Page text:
CHICAGO -- Right-handers A.J. Griffin and Kyle Lohse are getting ready to make their first starts of the second half for the Rangers. It comes at a time when Texas is having multiple conversations with clubs about acquiring starting pitching.
But right now, it's Griffin on Monday and Lohse on Tuesday against the Angels. It would be a good time for both of them to step up their game.
"It's about going out and pitching well," manager Jeff Banister said. "It's always necessary for guys to put innings together and put games together. Back-to-back situations, that's important, the ability to back up a good start with another one. We need that from all our guys.
"I understand the question and the calendar. It's obviously necessary for all our guys to pitch well."
Griffin pitched well early, going 3-0 with a 2.94 ERA in his first six starts before going on the disabled list with inflammation in his right shoulder. He is 0-1 with a 5.40 ERA in four starts since then.
"It's nice to be on a roll any time of the year," Griffin said. "But you can't think about that. You've got to play the game. If you play tight or put pressure on, good things don't happen."
Lohse, who was signed to a Minor League contract in May, made his first start for the Rangers last Saturday against the Twins and allowed six runs in five innings. He was also dealing with a strained oblique muscle in his right rib cage, but that issue has subsided. Lohse threw a bullpen session on Saturday and is ready to go.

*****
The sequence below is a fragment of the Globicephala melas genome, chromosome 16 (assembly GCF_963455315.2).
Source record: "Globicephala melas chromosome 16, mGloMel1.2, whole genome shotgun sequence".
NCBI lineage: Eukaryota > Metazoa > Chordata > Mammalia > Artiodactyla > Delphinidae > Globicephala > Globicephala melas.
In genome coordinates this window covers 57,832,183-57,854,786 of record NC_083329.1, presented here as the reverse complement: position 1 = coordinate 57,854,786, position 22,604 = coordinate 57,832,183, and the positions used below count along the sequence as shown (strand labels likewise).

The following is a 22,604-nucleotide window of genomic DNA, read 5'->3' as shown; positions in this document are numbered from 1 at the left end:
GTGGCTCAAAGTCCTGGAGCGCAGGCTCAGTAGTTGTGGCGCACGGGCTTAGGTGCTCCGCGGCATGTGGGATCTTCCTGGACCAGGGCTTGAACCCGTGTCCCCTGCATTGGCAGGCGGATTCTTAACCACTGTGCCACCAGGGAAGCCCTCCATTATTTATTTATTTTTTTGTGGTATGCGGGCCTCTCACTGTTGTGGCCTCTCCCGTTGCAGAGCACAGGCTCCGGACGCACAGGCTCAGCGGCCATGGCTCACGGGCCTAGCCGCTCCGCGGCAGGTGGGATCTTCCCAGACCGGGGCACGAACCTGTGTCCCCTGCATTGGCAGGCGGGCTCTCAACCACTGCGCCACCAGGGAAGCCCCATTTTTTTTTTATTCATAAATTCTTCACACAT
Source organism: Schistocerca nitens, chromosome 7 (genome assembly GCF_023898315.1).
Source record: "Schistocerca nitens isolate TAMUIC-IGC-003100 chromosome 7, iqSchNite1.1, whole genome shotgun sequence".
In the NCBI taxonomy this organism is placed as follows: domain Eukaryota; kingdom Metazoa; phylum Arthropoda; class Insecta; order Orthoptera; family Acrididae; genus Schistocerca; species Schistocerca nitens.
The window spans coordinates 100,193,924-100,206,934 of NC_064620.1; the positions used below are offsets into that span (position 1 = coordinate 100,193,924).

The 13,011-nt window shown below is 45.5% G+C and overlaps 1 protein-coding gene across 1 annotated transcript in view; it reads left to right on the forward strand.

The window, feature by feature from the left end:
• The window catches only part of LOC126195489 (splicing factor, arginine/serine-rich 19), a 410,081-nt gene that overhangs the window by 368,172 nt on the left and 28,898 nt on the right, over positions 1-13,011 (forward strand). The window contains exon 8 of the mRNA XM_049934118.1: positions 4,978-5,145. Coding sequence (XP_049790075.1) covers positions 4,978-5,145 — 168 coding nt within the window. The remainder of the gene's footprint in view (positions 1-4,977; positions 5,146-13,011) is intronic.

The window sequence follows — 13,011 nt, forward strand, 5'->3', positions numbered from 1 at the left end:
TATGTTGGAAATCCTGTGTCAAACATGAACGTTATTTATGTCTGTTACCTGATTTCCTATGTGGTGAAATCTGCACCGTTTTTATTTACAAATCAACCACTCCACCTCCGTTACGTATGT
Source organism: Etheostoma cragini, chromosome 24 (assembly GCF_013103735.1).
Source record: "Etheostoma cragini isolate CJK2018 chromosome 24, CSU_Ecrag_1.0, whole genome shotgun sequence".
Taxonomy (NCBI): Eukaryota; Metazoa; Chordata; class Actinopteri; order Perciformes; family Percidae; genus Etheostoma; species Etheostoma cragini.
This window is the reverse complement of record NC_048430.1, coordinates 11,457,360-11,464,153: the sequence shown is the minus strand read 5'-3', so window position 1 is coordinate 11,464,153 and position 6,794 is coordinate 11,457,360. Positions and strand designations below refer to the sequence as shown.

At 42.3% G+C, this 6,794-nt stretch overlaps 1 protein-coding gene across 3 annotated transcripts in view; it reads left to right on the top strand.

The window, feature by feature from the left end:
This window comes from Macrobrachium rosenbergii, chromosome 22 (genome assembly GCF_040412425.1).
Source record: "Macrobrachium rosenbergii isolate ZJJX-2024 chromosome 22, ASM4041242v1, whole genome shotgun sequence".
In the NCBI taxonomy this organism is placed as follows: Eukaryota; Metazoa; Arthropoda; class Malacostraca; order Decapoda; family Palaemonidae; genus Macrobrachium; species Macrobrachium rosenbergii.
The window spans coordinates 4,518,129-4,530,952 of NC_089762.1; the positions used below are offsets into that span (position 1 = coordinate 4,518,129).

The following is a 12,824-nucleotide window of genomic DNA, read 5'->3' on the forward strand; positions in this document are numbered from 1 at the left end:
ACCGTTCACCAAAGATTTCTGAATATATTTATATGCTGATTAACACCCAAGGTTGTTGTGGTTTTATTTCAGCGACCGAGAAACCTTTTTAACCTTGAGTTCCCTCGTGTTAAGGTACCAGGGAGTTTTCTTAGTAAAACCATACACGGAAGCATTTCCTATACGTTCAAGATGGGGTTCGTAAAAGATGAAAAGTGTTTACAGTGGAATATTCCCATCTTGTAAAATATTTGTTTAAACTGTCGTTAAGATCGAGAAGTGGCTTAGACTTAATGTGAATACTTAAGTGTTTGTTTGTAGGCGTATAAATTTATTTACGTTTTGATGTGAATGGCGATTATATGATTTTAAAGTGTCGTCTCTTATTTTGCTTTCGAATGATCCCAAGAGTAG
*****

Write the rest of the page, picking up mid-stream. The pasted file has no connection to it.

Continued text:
"I came out of the bullpen session feeling good with minimal soreness," Lohse said. "We did a lot of work on it and feel good where it's at."
If this were 2013, Griffin and Lohse would be huge additions to the Rangers' rotation. Griffin was 14-10 with a 3.83 ERA for the Athletics, and Lohse was 11-10 with a 3.35 ERA with the Brewers after winning 16 games for the Cardinals the year before.
But this is 2016, the Rangers' rotation is reeling from injuries and there are two weeks to go before the Aug. 1 non-waiver Trade Deadline. The Rangers need starters to step up sooner than later.
"I'm ready to shake hands after a game," Lohse said. "Good teams go through tough stretches. It's hard to stay hot all year. I know we've got a really good club, it's a matter of time before we get on a roll. I can't wait to contribute and do my part."
Banister not happy with Wrigley arrangement
Part of the massive ongoing renovations at Wrigley Field are the brand-new home clubhouse with an indoor batting cage next to it. That allows Cubs pinch-hitters to stay loose in preparation for their at-bat, as Matt Szczur did Friday and Saturday. He had big pinch-hit RBI singles in both games.
The visiting teams don't have the same arrangement. Their indoor batting cage is out in center field. Visiting pinch-hitters have to hit off a tee into a net on a runway behind the dugout.
"It's huge," Banister said of the difference. "Obviously, to swing the bat and see pitches, it's a huge advantage for [the Cubs] as opposed to one guy hitting off a tee into the net, no visuals. It's an advantage."
• Catcher Bryan Holaday, on the disabled list with a bruised left thumb, is expected to report to Triple-A Round Rock on Monday to begin a medical rehabilitation assignment. He is eligible to come off the DL on Friday in Kansas City.
• Outfielder Shin-Soo Choo remains sidelined with tightness in his lower back. Because of the All-Star break, the Rangers could put him on the disabled list and back-date it to July 11. But Banister said the plan right now is for the Rangers to continue to see how Choo responds to treatment.
• Prince Fielder is hitting .167 in his last 12 games, but he got the start at first base on Sunday. Said Banister: "You're not going to get him going sitting on the bench."
T.R. Sullivan has covered the Rangers since 1989, and for MLB.com since 2006. Follow him on Twitter @Sullivan_Ranger and listen to his podcast. This story was not subject to the approval of Major League Baseball or its clubs.